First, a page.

This situation is precisely what was created by provincial income tax. This tax is valid, but the federal tax is no less valid..."
Very recently, the Federal Court of Appeal [ FOOTNOTE 2 : Donna E. Kasvand v. Her Majesty the Queen (September 28, 1995), No. A-176-95. ] disposed of the argument as follows:
"The only point taken by the applicant which was not taken in her previous unsuccessful tax litigation [See Kasvand v. The Queen, 94 DTC 6271. Leave to appeal to the Supreme Court of Canada refused.] is that the Income Tax Act is ultra vires the Parliament of Canada as being direct taxation. It suffices to read paragraph 91(3) of the Constitution Act [1867 (U.K.), 30 & 31 Victoria, c. 3] to see that the point is wholly without substance.
91. It shall be lawful for the Queen, by and with the Advice and Consent of the Senate and House of Commons, to make Laws for the Peace, Order, and good Government of Canada, in relation to all Matters not coming within the Classes of Subjects by this Act assigned exclusively to the Legislatures of the Provinces; and for greater Certainty, but not so as to restrict the Generality of the foregoing Terms of this Section, it is hereby declared that (notwithstanding anything in this Act) the exclusive Legislative Authority of the Parliament of Canada extends to all Matters coming within the Classes of Subjects next hereinafter enumerated; that is to say,
3. The raising of Money by any Mode or System of Taxation."
Second, the judgment debtor argued that the bailiff was not authorized to act for the sheriff in enforcing the writ of execution against immovable property issued in the case at bar, since the sheriff's power cannot be delegated. This argument must also be rejected because of the provisions of sections 55 and 56 of the Federal Court Act.
In his motion the judgment debtor relied on two other grounds to which he did not refer at the hearing, but of which the Court intends to dispose. First, he alleged that there was a breach of the audi alteram partem rule and that the certificate issued in the case at bar was therefore invalid. The Court rejects this argument and adopts the following comments by Addy, J. with respect to such a certificate in Oneil Lambert v. Her Majesty the Queen et al., 75 DTC 5065, at 5068:
"... In the case of a certificate issued under section 223, however, there is a full right to be heard on the merits if an objection to the assessment is made within the time limited for making such an objection, and section 165 provides for the method of objecting, imposes an obligation on the Minister to reconsider the assessment and also confers the right on a taxpayer to appeal directly to the Tax Review Board or to the Federal Court."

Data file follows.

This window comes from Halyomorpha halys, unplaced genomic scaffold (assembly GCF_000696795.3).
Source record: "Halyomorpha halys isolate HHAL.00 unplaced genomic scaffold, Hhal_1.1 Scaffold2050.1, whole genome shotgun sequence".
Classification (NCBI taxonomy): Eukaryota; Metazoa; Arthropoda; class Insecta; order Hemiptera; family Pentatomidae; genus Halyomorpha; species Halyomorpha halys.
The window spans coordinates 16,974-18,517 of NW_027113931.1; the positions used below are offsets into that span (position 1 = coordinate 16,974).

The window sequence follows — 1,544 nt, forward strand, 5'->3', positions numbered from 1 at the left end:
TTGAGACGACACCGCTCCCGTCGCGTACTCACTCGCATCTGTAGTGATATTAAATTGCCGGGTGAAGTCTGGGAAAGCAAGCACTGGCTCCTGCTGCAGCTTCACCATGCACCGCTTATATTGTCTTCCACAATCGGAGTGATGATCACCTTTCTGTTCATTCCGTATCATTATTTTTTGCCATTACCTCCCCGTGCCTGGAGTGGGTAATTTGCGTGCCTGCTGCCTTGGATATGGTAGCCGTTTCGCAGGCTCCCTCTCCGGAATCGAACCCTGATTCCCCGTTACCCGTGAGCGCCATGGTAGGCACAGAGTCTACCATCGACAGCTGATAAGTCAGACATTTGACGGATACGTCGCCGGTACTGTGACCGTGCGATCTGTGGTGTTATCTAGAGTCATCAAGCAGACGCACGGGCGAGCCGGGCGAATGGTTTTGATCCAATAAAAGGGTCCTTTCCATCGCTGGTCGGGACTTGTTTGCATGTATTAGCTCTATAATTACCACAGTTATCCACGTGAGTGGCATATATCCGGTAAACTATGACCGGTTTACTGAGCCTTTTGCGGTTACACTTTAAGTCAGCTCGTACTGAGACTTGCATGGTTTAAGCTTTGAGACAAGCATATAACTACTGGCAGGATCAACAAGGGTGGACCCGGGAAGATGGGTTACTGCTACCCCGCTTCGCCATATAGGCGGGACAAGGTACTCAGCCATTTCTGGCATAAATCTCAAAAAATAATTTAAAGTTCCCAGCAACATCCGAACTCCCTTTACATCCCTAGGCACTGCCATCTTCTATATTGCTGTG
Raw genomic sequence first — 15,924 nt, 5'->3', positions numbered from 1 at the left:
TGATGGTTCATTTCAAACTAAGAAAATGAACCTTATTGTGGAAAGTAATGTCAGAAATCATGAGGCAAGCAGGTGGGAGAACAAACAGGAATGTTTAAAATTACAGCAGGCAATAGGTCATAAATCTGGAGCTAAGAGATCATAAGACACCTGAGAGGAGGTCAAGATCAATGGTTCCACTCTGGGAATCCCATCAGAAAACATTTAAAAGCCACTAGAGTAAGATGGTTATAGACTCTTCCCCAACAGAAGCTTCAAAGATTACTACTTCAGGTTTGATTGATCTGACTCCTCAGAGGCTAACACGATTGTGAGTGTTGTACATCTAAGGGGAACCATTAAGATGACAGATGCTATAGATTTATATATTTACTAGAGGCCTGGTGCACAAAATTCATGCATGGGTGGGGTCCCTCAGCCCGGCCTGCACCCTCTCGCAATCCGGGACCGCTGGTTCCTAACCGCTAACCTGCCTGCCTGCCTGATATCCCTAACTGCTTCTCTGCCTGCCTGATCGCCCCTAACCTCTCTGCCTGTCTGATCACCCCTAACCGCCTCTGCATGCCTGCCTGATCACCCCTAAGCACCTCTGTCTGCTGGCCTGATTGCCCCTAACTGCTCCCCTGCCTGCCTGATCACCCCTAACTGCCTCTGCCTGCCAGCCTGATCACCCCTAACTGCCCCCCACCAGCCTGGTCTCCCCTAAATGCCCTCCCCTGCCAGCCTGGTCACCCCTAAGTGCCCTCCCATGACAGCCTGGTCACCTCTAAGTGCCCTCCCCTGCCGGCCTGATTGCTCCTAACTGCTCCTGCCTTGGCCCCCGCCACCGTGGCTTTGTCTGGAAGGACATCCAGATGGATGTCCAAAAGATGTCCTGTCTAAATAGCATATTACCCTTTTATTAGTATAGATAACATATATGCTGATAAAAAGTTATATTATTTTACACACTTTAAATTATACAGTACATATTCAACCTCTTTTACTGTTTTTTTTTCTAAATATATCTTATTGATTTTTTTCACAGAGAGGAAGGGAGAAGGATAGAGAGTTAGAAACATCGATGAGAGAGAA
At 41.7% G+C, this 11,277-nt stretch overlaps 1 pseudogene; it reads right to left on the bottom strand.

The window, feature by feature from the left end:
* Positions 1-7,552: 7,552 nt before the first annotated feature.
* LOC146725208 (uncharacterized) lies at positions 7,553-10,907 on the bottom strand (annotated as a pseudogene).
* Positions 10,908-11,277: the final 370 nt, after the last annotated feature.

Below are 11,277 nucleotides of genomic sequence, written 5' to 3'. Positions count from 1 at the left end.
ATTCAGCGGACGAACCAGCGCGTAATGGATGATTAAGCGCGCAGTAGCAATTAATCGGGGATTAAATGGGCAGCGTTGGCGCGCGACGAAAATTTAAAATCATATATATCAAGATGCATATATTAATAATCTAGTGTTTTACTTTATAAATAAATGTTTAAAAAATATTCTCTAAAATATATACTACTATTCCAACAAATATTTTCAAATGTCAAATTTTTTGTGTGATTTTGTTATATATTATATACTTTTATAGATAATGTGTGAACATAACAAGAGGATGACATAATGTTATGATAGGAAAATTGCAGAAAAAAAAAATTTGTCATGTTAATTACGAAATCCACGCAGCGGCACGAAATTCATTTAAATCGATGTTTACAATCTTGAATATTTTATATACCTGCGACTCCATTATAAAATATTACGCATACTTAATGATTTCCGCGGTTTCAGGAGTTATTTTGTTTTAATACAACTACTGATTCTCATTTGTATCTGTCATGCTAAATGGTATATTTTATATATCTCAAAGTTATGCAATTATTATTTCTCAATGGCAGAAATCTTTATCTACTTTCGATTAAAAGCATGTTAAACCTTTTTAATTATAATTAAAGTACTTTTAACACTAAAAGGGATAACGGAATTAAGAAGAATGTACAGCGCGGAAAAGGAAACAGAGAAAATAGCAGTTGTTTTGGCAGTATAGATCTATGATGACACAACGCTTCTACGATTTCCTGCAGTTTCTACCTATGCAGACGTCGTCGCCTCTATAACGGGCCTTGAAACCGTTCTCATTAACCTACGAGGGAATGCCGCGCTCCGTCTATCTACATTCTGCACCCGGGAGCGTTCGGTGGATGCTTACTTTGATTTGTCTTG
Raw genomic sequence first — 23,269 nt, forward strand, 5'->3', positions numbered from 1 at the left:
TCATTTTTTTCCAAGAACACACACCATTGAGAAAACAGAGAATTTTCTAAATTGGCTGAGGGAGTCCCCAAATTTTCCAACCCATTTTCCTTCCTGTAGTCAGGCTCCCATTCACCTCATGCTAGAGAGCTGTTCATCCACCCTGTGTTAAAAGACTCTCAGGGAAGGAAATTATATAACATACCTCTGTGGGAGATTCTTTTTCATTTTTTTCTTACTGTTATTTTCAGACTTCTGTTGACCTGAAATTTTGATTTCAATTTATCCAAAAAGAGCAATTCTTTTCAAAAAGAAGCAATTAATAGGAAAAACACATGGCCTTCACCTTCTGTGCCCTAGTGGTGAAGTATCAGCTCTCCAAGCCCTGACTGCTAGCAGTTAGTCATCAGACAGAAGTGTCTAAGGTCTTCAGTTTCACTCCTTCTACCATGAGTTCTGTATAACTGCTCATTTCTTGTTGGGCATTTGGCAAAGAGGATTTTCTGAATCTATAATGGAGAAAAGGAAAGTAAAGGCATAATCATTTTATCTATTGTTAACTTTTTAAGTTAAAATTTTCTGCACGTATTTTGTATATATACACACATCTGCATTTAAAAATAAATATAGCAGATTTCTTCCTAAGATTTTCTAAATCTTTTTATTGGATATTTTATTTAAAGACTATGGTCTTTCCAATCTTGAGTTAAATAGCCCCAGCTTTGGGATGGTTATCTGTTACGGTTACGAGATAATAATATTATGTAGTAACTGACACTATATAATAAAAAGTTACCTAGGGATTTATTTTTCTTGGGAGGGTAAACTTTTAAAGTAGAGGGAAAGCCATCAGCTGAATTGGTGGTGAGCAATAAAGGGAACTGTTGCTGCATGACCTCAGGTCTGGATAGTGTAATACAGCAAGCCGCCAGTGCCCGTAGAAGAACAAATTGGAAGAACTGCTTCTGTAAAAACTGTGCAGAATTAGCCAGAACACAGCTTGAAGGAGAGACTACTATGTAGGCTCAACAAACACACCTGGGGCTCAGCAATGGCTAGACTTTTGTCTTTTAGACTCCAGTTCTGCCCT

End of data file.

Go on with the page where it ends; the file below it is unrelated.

It has been held that there is nothing unreasonable, oppressive, unusual or extraordinary in the summary procedure where Parliament has provided enacting legislation providing for the registration of a certificate or in the effects which flow therefrom, where an execution has issued, notwithstanding an appeal against the assessment. See John Jacob Morch v. Minister of National Revenue,"
And at 5069:
"... Where the fundamental right of the taxpayer to have his liability for taxes ultimately determined on the merits is preserved, such as in the Income Tax Act, the powers given the Minister of National Revenue by section 223 to ensure speedy and effective tax collection do not infringe the principle of audi alteram partem or the Canadian Bill of Rights. The section must, of course, be read with the other provisions of the Act to which I have referred."
In addition, the judgment debtor alleged that the seizure of immovable property carried out in the case at bar was invalid because the officiating officer cannot sell the seized immovable until after the movable property has been discussed. However, it appears from the record that apart from the immovable concerned no movable property was seized. Since, under article 572 of the Code of Civil Procedure, the obligation to sell movable property first exists only where the creditor carries out a seizure of both movable and immovable property, the immovable in the case at bar can be sold without any prior discussion of movable property that was not seized and the existence of which is not in evidence. In my opinion, this is consistent with the views expressed by Denis Ferland and Benoît Emery in Précis de procédure civile du Québec (volume 2), at 137:
"Creditors may exercise at the same time the different means of execution allowed them by law. If they have caused the movable and immovable property of the debtor to be seized under the same writ, they cannot proceed to the sale of the immovables until after the movable property has been discussed (art. 572).Thus, the judicial sale of an immovable belonging to the debtor, which is seized under the same writ as the debtor's movable property, will be annulled if the immovable was sold without the movables being sold [Commissaires d'école pour la municipalité scolaire des Laurentides v. Heurtey, J.E. 86-913 (Sup. Ct.)].
A writ of seizure of immovable property may, however, be issued and executed without the judgment creditor first seizing and selling the debtor's movable property, since the obligation to sell the latter first exists only where the creditor has seized both movable and immovable property under the same writ [Fort Garry Trust Co. v. Roberts Sprinkler Ltd., C.S. 905; Imperial Oil Limited v. Bernier ,R.P. 345 (Sup. Ct.); Hydro-Québec v. Mackay , R.P. 303 (Prov. Ct.)]."
For these reasons, the motion must be dismissed with costs.